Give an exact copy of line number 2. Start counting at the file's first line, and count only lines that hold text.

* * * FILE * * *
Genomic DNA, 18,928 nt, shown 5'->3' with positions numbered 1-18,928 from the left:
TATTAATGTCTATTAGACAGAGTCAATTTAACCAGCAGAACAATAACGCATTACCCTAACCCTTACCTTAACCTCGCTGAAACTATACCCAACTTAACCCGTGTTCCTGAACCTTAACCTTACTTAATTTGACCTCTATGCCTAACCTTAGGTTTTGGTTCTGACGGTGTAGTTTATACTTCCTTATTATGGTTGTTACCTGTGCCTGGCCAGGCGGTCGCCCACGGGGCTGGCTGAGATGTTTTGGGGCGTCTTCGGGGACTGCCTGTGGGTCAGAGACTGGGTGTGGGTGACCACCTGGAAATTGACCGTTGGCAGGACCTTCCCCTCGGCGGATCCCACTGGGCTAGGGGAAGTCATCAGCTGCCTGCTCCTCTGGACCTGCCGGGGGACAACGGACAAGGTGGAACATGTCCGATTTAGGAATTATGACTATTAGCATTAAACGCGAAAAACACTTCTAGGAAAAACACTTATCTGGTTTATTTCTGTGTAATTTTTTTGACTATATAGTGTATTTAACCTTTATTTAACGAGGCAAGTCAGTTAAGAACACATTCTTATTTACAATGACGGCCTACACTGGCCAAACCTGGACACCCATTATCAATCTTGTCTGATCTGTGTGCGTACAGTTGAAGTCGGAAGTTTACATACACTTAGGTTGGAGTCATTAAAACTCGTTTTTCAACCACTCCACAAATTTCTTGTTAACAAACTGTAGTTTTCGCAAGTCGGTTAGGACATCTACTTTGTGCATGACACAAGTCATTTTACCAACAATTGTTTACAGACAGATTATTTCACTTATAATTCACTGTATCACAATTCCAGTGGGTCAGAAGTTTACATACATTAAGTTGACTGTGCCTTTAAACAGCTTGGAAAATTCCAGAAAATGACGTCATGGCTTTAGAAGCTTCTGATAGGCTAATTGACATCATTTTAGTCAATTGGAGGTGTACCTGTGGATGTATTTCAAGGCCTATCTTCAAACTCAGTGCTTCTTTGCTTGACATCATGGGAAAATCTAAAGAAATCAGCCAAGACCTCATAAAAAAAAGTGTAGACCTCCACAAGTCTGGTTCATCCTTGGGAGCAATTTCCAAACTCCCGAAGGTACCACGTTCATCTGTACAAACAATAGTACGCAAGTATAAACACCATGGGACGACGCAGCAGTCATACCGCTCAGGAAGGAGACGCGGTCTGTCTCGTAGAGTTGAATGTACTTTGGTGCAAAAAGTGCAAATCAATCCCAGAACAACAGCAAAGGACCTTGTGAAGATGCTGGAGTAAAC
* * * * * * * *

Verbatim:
TATTAATGTCTATTAGACAGAGTCAATTTAACCAGCAGAACAATAACGCATTACCCTAACCCTTACCTTAACCTCGCTGAAACTATACCCAACTTAACCCGTGTTCCTGAACCTTAACCTTACTTAATTTGACCTCTATGCCTAACCTTAGGTTTTGGTTCTGACGGTGTAGTTTATACTTCCTTATTATGGTTGTTACCTGTGCCTGGCCAGGCGGTCGCCCACGGGGCTGGCTGAGATGTTTTGGGGCGTCTTCGGGGACTGCCTGTGGGTCAGAGACTGGGTGTGGGTGACCACCTGGAAATTGACCGTTGGCAGGACCTTCCCCTCGGCGGATCCCACTGGGCTAGGGGAAGTCATCAGCTGCCTGCTCCTCTGGACCTGCCGGGGGACAACGGACAAGGTGGAACATGTCCGATTTAGGAATTATGACTATTAGCATTAAACGCGAAAAACACTTCTAGGAAAAACACTTATCTGGTTTATTTCTGTGTAATTTTTTTGACTATATAGTGTATTTAACCTTTATTTAACGAGGCAAGTCAGTTAAGAACACATTCTTATTTACAATGACGGCCTACACTGGCCAAACCTGGACACCCATTATCAATCTTGTCTGATCTGTGTGCGTACAGTTGAAGTCGGAAGTTTACATACACTTAGGTTGGAGTCATTAAAACTCGTTTTTCAACCACTCCACAAATTTCTTGTTAACAAACTGTAGTTTTCGCAAGTCGGTTAGGACATCTACTTTGTGCATGACACAAGTCATTTTACCAACAATTGTTTACAGACAGATTATTTCACTTATAATTCACTGTATCACAATTCCAGTGGGTCAGAAGTTTACATACATTAAGTTGACTGTGCCTTTAAACAGCTTGGAAAATTCCAGAAAATGACGTCATGGCTTTAGAAGCTTCTGATAGGCTAATTGACATCATTTTAGTCAATTGGAGGTGTACCTGTGGATGTATTTCAAGGCCTATCTTCAAACTCAGTGCTTCTTTGCTTGACATCATGGGAAAATCTAAAGAAATCAGCCAAGACCTCATAAAAAAAAGTGTAGACCTCCACAAGTCTGGTTCATCCTTGGGAGCAATTTCCAAACTCCCGAAGGTACCACGTTCATCTGTACAAACAATAGTACGCAAGTATAAACACCATGGGACGACGCAGCAGTCATACCGCTCAGGAAGGAGACGCGGTCTGTCTCGTAGAGTTGAATGTACTTTGGTGCAAAAAGTGCAAATCAATCCCAGAACAACAGCAAAGGACCTTGTGAAGATGCTGGAGTAAAC